Tell Your Story

Anishka & mom. Photo by Niya Bascom Photography
Yesterday was a long day, less about work for a change and more focused on family.  I spent most of it in Long Island, half the day killing time at the immigration office and the other half trying not to get lost amongst the gorgeous homes in the suburbs.  Eventually made it back to Brooklyn in time for drinks in Tribeca at the stylishly simplistic bar, Weather Up, joined by mom, NB and our new friend, colleague and excellent personal stylist, Kalyn Johnson.  Check out her site when you have a chance, we have a lot in common!
Weather Up. Not pictured here but had me very intrigued was the ram's head taxidermy juxtaposed against the clean white walls of the restaurant. Photo source:; Credit: The Gothamist
Starved, we eventually wandered past the beautiful court houses of downtown Manhattan to grab a late night meal at our favourite Chinatown restaurant nestled comfortably between several bail bond offices.  Yes, with all the excursions around NY and the glaring differences of our destinations, the irony of ending up at our guilty indulgence in gritty Chinatown was quite interesting.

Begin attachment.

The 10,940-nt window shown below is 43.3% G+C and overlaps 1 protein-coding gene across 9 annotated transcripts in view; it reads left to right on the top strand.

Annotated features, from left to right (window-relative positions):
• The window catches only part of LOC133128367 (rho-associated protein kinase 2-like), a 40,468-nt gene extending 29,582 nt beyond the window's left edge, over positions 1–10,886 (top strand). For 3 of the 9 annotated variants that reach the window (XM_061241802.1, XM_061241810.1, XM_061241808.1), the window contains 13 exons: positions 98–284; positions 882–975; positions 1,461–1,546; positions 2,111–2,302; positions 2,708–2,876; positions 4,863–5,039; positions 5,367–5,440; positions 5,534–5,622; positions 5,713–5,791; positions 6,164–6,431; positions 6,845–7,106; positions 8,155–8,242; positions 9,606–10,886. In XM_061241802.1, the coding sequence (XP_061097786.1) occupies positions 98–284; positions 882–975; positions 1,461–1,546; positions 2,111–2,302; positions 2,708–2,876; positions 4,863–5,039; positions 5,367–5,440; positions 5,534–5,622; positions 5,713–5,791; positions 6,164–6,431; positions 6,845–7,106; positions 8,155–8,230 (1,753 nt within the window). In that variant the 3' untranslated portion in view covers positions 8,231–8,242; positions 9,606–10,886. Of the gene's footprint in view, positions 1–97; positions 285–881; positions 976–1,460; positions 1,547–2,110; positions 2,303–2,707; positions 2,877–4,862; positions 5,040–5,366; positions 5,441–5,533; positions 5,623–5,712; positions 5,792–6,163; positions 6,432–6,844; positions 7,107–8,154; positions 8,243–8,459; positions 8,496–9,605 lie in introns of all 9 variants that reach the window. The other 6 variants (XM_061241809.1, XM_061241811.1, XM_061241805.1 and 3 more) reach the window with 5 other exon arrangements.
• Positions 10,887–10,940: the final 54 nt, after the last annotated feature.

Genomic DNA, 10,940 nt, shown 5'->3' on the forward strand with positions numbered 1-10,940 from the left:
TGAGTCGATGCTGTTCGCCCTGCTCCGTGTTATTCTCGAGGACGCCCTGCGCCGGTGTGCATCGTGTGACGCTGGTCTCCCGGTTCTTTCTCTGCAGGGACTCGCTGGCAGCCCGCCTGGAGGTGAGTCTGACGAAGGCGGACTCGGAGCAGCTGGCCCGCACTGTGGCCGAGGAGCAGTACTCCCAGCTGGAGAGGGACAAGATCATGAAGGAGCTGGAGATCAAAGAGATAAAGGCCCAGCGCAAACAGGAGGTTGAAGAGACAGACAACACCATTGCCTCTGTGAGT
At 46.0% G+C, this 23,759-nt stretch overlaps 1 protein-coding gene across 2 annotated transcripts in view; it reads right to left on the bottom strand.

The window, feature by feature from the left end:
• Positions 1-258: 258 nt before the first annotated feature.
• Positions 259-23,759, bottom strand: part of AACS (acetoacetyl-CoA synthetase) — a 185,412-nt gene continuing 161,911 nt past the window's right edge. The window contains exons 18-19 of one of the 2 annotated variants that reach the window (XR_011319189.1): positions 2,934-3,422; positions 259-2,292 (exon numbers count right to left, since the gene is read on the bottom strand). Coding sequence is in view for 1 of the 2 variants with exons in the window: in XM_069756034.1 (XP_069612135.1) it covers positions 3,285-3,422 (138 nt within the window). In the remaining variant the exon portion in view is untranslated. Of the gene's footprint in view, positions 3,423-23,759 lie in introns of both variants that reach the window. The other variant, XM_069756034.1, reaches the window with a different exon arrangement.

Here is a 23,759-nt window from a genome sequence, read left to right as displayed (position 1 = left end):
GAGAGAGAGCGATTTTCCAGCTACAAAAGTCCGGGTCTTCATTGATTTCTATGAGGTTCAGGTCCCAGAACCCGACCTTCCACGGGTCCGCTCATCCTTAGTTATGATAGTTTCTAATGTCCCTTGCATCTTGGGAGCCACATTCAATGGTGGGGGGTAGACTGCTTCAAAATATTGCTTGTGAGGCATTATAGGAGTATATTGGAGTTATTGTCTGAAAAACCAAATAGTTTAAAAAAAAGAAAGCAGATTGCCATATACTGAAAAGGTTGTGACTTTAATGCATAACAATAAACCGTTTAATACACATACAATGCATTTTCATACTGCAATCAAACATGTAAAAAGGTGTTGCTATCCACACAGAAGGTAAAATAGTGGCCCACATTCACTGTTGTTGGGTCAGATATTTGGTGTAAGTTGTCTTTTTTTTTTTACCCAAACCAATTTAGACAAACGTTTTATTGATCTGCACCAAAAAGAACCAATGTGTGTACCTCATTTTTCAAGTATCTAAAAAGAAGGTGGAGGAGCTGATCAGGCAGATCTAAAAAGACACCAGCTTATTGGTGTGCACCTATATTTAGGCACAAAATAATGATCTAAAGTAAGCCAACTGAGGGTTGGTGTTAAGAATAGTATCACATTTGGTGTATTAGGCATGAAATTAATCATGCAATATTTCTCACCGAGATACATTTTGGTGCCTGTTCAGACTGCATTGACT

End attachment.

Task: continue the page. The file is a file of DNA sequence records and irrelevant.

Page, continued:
Chinatown. Niya Bascom Photography
Even more interesting was happening upon this pop-up booth sitting quietly in the middle of Foley Square, opposite the Supreme Court building.  Besides my ongoing fascination with pop-up shops and booths, the words sprawled across its glass walls really spoke to me...

love this.
write our own history.
So powerful!  The booth belongs to the Story Corps organization, and was originally located at the WTC path station in 2005. why am I only now seeing this???  Anyhow, the organization is an independent nonprofit whose mission is to provide Americans of all backgrounds and beliefs with the opportunity to record, share, and preserve the stories of their lives.  Such a great idea to have the actual people record their own history as opposed to someone else's interpretation of it.  Even more interesting is that our day began and ended with the same context in mind...from the journey to the Long Island immigration office and ending up in one of the largest ethnic neighbourhoods in New York City.  Beyond that my journey really began in India and Africa, through the Caribbean and ending up here.  We all have a story to tell about who we are and where we came from...
Photo: Niya Bascom Photography
anishka for idi